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Speed of light squared got to do with the production of energy

  1. Jul 8, 2004 #1
    Whas wondering what has the speed of light squared got to do with the production of energy what is this convienient relationship or is it in fact a number close to c2 and in fact has nothing to do with c2 but its used to make the equation look good ?
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  3. Jul 8, 2004 #2


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    The equation is a result of Special Relativity and can be derived. The 2 is indeed a 2. Note the similarity between this expression and the expression for kinetic energy.
  4. Jul 8, 2004 #3
    In the expression, C^2 doesn't really have anything to do with the production of energy. It is a factor for indicating how much energy is contained within a certain quantity of mass. You cannot move mass at the speed of light squared and produce energy.
  5. Jul 8, 2004 #4
    It's a result of a calculation. For a simple calculation see

    Notice also that mc2 has the same dimensions as energy. If the equation was E = mc then the dimensions would be incorrect (i.e. it wouldn't have the dimensions of energy). Notice the resemblance between E = mc2 and K = (1/2)mv2?

    But it was not put in there to make the dimensions come out right. It is a result of calculation.

  6. Jul 8, 2004 #5
    I think your missing my point, imagine one is primitve at physics ( like me ) and didnt know the equation than what are the odds that it would happen to be c2 ( oh is it exactly c2 ) . Ive actually begun to notice a few coincidentals and similiarties in the maths of physics.

    Is there something going on behind it all.
  7. Jul 8, 2004 #6
    Special relativity is the result of measuring and combining space and time in the same unit of distance. (One second in meters is the distance a light pulse covers in one second, 299792458 meters.) In special relativity energy is easiest expressed in units of mass, like kilograms. What the [tex]E=mc^2[/tex] is actually saying is that rest energy equals mass.
    By multiplying this by [tex]c^2[/tex] we simply change unit from kilograms to conventional joules of energy. It has something to do with energy being the time part of some 4-vector combining amount of movement and energy... can't remember how right now though, I'm just starting to get into this stuff again...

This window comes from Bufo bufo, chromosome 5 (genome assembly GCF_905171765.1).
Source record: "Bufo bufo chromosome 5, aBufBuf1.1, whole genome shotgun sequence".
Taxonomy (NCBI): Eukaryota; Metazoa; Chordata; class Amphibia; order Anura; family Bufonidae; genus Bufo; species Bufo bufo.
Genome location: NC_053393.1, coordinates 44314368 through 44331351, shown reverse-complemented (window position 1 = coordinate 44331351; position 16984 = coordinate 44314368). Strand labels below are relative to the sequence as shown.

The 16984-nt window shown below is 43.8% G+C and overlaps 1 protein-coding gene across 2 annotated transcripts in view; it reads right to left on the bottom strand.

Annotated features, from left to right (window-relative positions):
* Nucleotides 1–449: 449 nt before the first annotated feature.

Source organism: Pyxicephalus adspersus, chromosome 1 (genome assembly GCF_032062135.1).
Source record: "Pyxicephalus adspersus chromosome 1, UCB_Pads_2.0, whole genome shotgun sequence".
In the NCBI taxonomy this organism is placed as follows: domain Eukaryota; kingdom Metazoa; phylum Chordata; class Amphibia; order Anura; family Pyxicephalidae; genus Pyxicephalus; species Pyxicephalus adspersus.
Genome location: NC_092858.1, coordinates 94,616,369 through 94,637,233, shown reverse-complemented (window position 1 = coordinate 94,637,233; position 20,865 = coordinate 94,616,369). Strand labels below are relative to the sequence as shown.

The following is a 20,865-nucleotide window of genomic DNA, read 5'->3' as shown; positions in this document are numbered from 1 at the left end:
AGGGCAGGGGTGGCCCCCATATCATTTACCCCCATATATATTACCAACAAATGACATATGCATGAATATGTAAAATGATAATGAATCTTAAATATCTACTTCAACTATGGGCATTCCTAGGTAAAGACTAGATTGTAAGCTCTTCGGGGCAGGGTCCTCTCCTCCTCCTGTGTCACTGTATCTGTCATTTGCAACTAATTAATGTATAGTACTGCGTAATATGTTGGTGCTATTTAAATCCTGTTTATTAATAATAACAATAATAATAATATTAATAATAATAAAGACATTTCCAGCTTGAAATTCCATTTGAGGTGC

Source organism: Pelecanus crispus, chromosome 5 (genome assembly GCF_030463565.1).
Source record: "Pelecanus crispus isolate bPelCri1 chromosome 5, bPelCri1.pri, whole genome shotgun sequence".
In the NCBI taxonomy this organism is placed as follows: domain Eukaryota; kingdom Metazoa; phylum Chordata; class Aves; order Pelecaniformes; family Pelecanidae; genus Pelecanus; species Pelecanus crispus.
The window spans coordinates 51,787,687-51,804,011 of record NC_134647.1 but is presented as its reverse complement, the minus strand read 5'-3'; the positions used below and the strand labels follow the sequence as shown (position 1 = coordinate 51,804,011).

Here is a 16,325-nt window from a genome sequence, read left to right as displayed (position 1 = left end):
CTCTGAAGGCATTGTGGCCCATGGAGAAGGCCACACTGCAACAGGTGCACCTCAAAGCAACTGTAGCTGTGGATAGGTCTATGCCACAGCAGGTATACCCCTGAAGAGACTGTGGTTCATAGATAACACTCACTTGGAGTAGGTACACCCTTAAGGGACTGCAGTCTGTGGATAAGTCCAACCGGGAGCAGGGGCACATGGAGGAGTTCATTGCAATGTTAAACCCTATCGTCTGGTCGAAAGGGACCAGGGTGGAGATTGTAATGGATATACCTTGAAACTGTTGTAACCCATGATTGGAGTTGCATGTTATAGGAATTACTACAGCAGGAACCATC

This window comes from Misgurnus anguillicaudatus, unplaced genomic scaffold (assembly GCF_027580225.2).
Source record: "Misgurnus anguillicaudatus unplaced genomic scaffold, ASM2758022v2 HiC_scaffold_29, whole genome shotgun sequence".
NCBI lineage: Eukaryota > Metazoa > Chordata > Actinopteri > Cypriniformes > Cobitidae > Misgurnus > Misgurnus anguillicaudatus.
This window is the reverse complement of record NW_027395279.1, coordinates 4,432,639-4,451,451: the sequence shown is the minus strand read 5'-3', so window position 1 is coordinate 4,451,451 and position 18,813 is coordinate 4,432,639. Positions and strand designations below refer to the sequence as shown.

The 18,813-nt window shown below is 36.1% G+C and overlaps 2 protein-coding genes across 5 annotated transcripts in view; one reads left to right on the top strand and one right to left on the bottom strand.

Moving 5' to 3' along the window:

8. Jul 8, 2004 #7


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    The formula for relativistic energy is [tex]e^2 = p^2c^2 + m^2c^4 [/tex]. e is the energy, p is the magnitude of the three dimensional momentum, m is the invariant mass, and c is the speed of light in a vacuum.

    In the particle's rest frame, its three-momentum is zero and the first term drops out, giving the famous relation.

    The energy momentum four-vector has a timelike component e, a spacelike component pc, and its magnitude is [tex]mc^2[/tex]; when you compute the magnitude as hypotenuse squared from the components you have to use the Minkowski version of Pythagoras, with the time component squared minus the space component squared. Thus: [tex] (mc^2)^2 = e^2 - (pc)^2 [/tex], which you can rearrage to give the energy formula.
  9. Jul 8, 2004 #8
    I think the point being made, or the question asked, from bozo, is WHY c^2 exists in an equation if c^2 is impossible in reality, regardless of mathematical convenience.
    That is, if a factor is expressed mathematically that is not possible to produce in reality, is there a problem here? I think that is what bozo is getting at.
  10. Jul 8, 2004 #9
    It is not an easy deduction from relativity; it is a somewhat tough deduction. The simple result E=mc2 just tumbles out from the math at the end. It often happens that simple-looking results require a heavier investment in math. There is a special case or two where the result comes out more easily.

    As for the dimension of energy:

    energy is equivalent to work; work has dimension force*distance; force has dimension mass*distance/time2; so work has dimension mass*distance2/time2;so work has dimension mass*(distance2/time2);(distance2/time2) is velocity2;so work is mass*velocity2;so energy is mass*velocity2.

    Therefore E = mc2 is at least viable, consisting of a mass and a velocity2. But this is NO proof that the equation is actually true. Notice from the previous paragraph that the velocity2 factor came NOT from the force or the distance separately, but from the combination of the two, somehow intricately joined. So c in this case doesn't represent the speed of the mass.
  11. Jul 9, 2004 #10
    Certainly c doesn't represent the speed of the mass itself. It represent the speed of circulation of energy inside mass.

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